Establish good routines Make your expectations clear but realistic Make your expectations clear but realistic Allow scope for planned change Allow scope for planned change Firm boundaries Firm boundaries Remind, rehearse and reinforce Remind, rehearse and reinforce Be well-planned and well- prepared Be well-planned and well- prepared
Catch them being good! Let them know what you expect Let them know what you expect notice the behaviour you want notice the behaviour you want reward it! reward it!
A word about praise Praise is the easiest reward to give Praise is the easiest reward to give It should be specific and genuine It should be specific and genuine It can be verbal and non-verbal It can be verbal and non-verbal Could be given for effort or intention as well as achievement Could be given for effort or intention as well as achievement It develops self-esteem It develops self-esteem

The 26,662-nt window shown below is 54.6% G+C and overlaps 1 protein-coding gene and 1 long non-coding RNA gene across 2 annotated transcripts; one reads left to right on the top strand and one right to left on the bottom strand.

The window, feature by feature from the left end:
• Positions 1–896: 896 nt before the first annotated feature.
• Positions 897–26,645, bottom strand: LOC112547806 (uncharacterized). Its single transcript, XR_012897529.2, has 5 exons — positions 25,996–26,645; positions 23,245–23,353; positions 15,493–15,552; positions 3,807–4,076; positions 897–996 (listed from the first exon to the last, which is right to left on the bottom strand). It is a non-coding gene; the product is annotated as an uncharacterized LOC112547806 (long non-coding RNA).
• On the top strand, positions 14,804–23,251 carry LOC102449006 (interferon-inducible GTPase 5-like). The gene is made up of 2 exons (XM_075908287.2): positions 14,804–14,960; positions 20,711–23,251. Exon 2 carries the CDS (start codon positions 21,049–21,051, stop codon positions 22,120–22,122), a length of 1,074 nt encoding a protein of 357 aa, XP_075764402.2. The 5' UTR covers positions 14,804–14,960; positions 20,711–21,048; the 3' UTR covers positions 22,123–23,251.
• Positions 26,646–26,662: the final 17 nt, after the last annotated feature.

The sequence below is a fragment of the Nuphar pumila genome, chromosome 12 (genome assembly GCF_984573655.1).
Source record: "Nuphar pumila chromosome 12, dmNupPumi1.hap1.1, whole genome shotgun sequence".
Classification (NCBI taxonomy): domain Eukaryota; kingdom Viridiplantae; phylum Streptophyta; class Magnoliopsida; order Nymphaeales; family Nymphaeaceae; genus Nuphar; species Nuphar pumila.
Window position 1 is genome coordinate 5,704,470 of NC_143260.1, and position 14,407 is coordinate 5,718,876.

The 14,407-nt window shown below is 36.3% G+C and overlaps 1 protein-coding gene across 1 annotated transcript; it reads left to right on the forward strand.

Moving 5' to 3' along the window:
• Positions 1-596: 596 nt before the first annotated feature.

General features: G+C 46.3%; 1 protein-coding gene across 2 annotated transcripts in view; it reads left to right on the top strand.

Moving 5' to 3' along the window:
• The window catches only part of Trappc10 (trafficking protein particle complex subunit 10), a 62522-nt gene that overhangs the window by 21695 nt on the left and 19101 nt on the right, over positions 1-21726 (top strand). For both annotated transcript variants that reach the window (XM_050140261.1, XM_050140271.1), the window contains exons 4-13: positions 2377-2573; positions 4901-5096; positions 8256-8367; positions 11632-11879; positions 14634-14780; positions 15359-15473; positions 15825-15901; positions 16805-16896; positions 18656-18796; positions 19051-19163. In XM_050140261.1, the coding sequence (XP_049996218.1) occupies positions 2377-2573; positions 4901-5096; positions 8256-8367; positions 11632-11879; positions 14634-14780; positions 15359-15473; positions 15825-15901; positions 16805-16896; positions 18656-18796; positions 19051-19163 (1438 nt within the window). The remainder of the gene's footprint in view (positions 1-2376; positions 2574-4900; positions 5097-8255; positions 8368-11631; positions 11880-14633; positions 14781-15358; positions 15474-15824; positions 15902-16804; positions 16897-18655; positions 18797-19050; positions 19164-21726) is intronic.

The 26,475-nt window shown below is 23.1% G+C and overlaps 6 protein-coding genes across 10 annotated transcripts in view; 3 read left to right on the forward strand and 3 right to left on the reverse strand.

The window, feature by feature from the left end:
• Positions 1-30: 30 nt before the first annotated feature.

A word about sanctions Sanctions alone will never change behaviour Sanctions don’t teach you what to do instead Need to be consistently applied Need to be relevant, proportionate and followed through The best sanctions have a restorative element
Use positive language Say what you want not what you don’t want Offer positive feedback Say ‘thank you’ instead of ‘please’ Use the language of choice
Be consistent Follow up on issues that count Follow up on issues that count Work to the agreed rules Work to the agreed rules Apply reward and sanctions consistently Apply reward and sanctions consistently Stick to your guns when you’ve made a decision or promised something Stick to your guns when you’ve made a decision or promised something It’s not the severity of the reward or the consequence that is important but the certainty that it will happen! It’s not the severity of the reward or the consequence that is important but the certainty that it will happen!